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QUOTE (scudbong @ 20 Mar 2012, 13:53) <{POST_SNAPBACK}>Glad you like them guys and Munter your compliments are my favourite


They are Penelope Pitlane 13" sprayed cream and finished with a hubcap from a Ninco Porsche 356 wheel. I was pretty please with the way they came out.

Blimey where do I start?? I use full size car paints for a start from a shop in the UK called Halfords. I prime the cars and then give the primer a gentle going over with some 1500 grit wet and dry. I then leave the car on my spray tower (an old drink bottle with a crocodile clip wedge in the cap) in front of a warm radiator for a while until I'm ready to paint the top coat, usually the next day but I've often done it on the same day as well. When I'm ready to paint I put the spray can in some hot water for 5 minutes or so and then give it a good shake (after drying it) and then give the car a few light coats and then heavier ones, Usually about 5 coats in total. Between each coat I put the can back in the hot water and give it another shake. I always spray outside, preferbly on a sunny day and when I'm painting I try to spray heavy enough so that the paint looks really wet when the sun reflects off of it but not too heavy so that I get runs. This part obviously takes practice and I find that new cans of paint have more pressure and are easier to achieve a decent finish with. I then leave to dry for 24 hours and then give the body a polish with some full size car polish, I don't laquer my cars. If i'm not happy with the finish I give the car another rub down with some more 1500 grit and then give it another blast of paint.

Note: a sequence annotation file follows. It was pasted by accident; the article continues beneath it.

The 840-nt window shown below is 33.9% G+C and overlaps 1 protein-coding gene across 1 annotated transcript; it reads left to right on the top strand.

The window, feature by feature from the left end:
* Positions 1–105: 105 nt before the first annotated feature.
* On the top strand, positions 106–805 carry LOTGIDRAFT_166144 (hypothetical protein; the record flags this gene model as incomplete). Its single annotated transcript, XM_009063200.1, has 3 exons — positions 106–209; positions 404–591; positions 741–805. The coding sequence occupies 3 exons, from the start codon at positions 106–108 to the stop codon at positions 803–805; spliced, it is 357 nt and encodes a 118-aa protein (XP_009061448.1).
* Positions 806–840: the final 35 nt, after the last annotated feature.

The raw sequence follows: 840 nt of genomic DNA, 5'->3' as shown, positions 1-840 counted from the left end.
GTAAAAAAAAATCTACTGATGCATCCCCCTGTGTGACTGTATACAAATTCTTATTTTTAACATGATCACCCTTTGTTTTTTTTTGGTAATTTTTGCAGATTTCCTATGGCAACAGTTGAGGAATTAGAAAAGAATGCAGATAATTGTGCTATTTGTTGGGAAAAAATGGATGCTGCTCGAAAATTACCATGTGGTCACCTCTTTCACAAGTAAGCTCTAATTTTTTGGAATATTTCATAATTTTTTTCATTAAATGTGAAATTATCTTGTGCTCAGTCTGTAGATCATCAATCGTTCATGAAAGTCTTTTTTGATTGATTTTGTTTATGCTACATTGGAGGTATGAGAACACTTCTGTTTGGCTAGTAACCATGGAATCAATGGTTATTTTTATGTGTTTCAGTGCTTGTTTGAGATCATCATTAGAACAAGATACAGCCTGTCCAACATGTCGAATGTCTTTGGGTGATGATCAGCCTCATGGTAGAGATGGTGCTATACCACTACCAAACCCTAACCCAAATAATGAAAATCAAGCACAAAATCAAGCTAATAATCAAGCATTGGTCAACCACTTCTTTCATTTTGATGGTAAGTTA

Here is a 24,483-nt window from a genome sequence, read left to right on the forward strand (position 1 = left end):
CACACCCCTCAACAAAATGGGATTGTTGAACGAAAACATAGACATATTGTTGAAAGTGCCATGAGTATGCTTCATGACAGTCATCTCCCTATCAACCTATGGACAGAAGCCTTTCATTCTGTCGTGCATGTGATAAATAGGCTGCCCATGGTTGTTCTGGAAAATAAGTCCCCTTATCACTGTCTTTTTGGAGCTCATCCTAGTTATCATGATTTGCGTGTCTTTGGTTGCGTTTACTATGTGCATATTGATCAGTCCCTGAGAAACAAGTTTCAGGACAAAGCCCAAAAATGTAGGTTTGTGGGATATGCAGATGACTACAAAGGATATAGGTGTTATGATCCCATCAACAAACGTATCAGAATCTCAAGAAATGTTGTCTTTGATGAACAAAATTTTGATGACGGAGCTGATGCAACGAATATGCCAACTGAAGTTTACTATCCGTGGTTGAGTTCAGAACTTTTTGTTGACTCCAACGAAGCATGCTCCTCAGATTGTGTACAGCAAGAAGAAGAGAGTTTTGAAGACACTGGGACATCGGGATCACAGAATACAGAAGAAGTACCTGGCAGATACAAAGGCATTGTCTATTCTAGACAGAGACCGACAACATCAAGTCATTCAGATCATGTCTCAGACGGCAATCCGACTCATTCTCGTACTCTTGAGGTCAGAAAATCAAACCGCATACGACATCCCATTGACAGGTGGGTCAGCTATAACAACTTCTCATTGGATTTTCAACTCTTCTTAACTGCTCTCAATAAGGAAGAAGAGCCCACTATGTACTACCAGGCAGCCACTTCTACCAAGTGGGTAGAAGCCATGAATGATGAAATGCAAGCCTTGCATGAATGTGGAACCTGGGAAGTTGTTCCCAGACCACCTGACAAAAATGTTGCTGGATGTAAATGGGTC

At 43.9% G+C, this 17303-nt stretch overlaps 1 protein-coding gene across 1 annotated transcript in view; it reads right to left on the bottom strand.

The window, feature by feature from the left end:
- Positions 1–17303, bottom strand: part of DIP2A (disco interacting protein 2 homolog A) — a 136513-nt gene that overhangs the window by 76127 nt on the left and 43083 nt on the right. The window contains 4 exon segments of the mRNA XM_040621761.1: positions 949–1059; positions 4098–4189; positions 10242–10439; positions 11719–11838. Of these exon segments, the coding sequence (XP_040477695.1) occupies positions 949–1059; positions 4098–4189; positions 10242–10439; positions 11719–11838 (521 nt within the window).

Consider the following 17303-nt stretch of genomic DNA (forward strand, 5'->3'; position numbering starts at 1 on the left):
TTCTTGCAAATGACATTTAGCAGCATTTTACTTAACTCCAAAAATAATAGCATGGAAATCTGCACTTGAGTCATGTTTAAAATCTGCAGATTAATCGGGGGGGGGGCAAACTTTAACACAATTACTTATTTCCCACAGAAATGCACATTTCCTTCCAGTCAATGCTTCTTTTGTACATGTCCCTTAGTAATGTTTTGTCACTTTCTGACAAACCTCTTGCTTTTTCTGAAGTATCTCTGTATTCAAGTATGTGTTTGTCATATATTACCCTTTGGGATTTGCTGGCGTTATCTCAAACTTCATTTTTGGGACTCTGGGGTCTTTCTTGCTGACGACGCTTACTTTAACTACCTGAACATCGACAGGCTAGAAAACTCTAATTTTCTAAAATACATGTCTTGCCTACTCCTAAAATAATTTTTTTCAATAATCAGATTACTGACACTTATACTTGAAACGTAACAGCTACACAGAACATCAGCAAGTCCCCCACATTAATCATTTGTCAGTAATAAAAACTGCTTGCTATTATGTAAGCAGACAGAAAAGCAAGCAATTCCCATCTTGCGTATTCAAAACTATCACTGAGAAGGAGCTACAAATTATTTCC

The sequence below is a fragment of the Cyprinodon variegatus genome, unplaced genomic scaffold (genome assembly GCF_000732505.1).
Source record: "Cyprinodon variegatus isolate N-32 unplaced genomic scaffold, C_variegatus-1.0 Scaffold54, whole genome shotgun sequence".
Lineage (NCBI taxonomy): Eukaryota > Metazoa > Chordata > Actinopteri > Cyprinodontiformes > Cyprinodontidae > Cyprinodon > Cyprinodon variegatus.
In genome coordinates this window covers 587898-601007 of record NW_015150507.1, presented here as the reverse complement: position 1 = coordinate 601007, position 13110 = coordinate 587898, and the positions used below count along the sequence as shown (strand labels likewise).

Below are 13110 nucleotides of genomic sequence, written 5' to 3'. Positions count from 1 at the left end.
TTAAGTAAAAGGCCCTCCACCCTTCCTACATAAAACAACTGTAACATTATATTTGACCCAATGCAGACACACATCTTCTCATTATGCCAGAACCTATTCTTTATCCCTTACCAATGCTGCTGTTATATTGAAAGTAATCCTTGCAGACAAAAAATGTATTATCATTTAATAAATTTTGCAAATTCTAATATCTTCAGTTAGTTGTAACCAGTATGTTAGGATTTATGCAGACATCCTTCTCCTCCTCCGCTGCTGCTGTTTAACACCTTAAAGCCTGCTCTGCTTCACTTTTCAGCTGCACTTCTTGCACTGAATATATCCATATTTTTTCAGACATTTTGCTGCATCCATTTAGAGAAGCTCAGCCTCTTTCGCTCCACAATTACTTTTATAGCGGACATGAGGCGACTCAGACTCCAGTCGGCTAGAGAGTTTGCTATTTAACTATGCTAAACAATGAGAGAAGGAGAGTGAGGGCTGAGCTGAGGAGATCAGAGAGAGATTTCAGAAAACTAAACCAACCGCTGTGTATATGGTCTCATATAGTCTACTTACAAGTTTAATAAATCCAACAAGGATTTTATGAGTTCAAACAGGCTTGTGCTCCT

Thanks again for the compliments,

Pete
if you have the odd blemish in an otherwise good "rattle can" paint job you can always cut/polish them out , providing you have put enough paint on in the first place. it also saves risking any further coats of paint obliterating shut lines and other details. a light going over with (wet) 1500/2000g paper followed by a fine cutting compound (i use "3m finess-it") should leave a decent finish. once you have completed any other detail painting , a final polish with autoglym super resin polish (or similar light/non abraisive polish) will really buff the paint to a fantastic shine. if you apply any polish to the paint before detailing you risk loosing adhesion to your chosen detail finish. a high standard of paint really isnt difficult but if you you are unsure , practice on a couple of other items first (plastic bottles or similar) as its better to use a little more paint than "trash" a good shell!
 
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